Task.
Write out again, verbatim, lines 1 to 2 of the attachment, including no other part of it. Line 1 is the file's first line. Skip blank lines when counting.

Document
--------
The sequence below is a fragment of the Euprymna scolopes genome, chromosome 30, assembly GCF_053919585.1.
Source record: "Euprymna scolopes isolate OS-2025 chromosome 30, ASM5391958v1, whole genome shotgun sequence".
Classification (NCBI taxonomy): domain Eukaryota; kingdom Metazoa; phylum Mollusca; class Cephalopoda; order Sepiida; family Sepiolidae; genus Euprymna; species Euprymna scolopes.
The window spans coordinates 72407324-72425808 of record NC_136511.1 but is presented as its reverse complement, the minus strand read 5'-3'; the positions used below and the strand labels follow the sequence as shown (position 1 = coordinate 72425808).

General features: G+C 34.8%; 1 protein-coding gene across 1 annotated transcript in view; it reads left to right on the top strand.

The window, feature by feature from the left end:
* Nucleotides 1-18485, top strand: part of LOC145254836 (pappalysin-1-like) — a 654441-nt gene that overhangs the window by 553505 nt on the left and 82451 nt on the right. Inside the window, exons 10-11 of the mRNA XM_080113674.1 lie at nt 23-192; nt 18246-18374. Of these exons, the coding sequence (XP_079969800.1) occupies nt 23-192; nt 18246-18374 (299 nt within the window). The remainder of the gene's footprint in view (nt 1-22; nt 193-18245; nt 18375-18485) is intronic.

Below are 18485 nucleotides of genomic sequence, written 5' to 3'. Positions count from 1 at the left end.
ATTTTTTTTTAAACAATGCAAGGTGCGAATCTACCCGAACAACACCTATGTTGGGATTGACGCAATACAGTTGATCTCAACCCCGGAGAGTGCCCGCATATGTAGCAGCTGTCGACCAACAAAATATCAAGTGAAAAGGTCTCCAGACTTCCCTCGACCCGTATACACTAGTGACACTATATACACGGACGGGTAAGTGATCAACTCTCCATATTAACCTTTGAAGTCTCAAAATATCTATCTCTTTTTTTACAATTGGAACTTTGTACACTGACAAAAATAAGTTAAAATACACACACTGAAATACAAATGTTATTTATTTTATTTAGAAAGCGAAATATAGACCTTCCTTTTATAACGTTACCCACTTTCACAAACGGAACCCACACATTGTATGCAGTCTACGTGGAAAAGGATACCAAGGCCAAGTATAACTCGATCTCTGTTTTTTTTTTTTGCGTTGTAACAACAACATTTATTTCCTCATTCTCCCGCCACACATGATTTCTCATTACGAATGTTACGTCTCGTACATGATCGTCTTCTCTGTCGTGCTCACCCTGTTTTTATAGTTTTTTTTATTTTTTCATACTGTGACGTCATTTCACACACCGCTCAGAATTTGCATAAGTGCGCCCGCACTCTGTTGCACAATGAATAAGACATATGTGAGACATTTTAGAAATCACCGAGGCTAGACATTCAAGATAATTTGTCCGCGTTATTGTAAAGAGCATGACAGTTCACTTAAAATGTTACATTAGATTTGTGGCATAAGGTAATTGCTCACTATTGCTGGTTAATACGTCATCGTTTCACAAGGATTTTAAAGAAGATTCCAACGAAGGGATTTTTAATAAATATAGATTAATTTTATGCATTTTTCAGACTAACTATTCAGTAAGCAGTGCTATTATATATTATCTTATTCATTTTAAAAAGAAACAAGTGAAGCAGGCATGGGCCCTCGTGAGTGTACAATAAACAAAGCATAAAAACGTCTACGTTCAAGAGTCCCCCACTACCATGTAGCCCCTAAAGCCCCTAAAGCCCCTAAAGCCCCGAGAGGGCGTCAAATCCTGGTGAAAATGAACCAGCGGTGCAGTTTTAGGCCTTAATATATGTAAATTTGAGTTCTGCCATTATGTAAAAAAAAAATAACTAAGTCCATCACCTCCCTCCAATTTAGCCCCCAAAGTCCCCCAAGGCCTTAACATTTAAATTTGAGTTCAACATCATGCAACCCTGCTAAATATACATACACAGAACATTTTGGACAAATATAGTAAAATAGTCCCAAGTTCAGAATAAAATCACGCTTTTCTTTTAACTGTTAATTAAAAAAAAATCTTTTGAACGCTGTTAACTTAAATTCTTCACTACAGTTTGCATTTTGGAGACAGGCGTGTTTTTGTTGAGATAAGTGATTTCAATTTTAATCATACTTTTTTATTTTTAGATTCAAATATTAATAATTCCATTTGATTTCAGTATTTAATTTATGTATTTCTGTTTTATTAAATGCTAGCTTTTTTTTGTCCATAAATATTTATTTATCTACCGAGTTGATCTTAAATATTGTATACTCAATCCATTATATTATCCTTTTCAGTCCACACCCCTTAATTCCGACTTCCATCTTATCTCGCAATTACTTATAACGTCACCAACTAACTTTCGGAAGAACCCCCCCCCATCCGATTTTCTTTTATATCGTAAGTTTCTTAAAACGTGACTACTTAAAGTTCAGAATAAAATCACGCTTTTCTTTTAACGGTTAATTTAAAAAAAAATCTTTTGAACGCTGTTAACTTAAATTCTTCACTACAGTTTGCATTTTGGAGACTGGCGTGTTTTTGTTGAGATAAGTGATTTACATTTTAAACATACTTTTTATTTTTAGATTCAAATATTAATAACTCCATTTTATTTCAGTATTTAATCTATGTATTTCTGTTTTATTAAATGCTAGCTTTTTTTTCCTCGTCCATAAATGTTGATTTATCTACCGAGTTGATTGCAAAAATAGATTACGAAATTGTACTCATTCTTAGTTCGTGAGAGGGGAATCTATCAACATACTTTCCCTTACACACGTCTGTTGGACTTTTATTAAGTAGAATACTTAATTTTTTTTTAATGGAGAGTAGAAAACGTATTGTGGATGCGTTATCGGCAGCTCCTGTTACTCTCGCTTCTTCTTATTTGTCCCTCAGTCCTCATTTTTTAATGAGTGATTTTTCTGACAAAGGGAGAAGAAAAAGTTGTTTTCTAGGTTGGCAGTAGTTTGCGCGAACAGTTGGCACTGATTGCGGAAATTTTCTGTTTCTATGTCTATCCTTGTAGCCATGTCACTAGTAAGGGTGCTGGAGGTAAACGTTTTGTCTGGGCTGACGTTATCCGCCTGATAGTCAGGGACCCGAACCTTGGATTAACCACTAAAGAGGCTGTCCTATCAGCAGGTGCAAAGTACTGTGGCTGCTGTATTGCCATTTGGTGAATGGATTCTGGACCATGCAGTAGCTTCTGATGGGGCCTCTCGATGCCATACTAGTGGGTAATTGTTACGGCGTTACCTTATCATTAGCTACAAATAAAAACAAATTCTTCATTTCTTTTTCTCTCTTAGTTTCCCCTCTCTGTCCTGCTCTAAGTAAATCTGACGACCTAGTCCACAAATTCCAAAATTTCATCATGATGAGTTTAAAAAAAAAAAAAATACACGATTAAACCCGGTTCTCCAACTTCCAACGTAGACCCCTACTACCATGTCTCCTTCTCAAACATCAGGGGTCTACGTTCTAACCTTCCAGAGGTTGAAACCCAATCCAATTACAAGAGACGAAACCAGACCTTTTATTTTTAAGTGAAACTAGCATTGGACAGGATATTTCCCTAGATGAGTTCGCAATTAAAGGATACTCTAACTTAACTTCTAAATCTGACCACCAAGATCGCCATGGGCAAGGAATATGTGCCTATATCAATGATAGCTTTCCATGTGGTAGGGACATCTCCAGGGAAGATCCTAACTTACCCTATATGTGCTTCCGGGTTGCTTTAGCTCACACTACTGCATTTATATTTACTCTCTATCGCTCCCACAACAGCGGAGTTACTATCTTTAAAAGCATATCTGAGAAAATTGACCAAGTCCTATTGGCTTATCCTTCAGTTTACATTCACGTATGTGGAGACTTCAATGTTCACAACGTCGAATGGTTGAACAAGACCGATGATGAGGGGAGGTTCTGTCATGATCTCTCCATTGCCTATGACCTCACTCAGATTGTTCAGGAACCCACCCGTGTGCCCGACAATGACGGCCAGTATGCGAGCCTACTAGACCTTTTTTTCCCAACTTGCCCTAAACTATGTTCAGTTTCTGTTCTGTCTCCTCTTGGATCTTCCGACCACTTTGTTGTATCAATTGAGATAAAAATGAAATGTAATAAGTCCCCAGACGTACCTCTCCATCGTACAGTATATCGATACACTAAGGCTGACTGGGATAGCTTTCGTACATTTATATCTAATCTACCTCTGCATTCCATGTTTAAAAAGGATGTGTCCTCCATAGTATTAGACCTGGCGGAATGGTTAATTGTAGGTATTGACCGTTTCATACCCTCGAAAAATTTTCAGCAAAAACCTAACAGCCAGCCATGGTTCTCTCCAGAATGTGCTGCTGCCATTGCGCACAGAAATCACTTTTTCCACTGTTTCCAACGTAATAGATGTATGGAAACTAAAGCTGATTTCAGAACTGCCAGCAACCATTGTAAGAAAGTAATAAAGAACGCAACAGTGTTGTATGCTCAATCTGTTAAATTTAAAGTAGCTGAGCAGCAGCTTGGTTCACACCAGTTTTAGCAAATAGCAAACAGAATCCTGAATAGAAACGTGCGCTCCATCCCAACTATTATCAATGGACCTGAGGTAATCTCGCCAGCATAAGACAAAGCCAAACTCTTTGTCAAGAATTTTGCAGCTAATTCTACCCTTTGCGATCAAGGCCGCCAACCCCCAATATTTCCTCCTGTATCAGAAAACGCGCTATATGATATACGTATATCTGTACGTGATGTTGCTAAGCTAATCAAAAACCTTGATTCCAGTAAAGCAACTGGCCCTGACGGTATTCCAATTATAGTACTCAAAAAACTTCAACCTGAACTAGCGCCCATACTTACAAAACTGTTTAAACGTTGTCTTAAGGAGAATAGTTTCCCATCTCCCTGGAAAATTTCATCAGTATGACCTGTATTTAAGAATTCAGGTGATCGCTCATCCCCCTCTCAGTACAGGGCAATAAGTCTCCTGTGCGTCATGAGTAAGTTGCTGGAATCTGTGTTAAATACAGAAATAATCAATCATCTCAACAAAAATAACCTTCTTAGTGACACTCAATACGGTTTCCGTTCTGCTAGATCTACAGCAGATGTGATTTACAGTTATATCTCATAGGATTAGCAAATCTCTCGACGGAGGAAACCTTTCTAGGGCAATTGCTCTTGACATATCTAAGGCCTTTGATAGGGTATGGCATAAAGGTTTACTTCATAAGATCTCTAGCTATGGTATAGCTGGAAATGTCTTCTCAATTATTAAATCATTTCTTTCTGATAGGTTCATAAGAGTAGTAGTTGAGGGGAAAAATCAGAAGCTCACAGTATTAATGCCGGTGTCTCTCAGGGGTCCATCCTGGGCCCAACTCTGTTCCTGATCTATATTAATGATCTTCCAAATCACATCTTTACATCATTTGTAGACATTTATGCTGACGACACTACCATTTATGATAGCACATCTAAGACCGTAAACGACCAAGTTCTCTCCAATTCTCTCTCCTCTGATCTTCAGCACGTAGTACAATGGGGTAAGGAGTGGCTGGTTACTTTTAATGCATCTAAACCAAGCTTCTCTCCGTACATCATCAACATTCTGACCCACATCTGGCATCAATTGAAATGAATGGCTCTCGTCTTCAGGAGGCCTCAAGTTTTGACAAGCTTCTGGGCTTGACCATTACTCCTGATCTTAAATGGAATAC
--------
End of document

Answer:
The sequence below is a fragment of the Euprymna scolopes genome, chromosome 30, assembly GCF_053919585.1.
Source record: "Euprymna scolopes isolate OS-2025 chromosome 30, ASM5391958v1, whole genome shotgun sequence".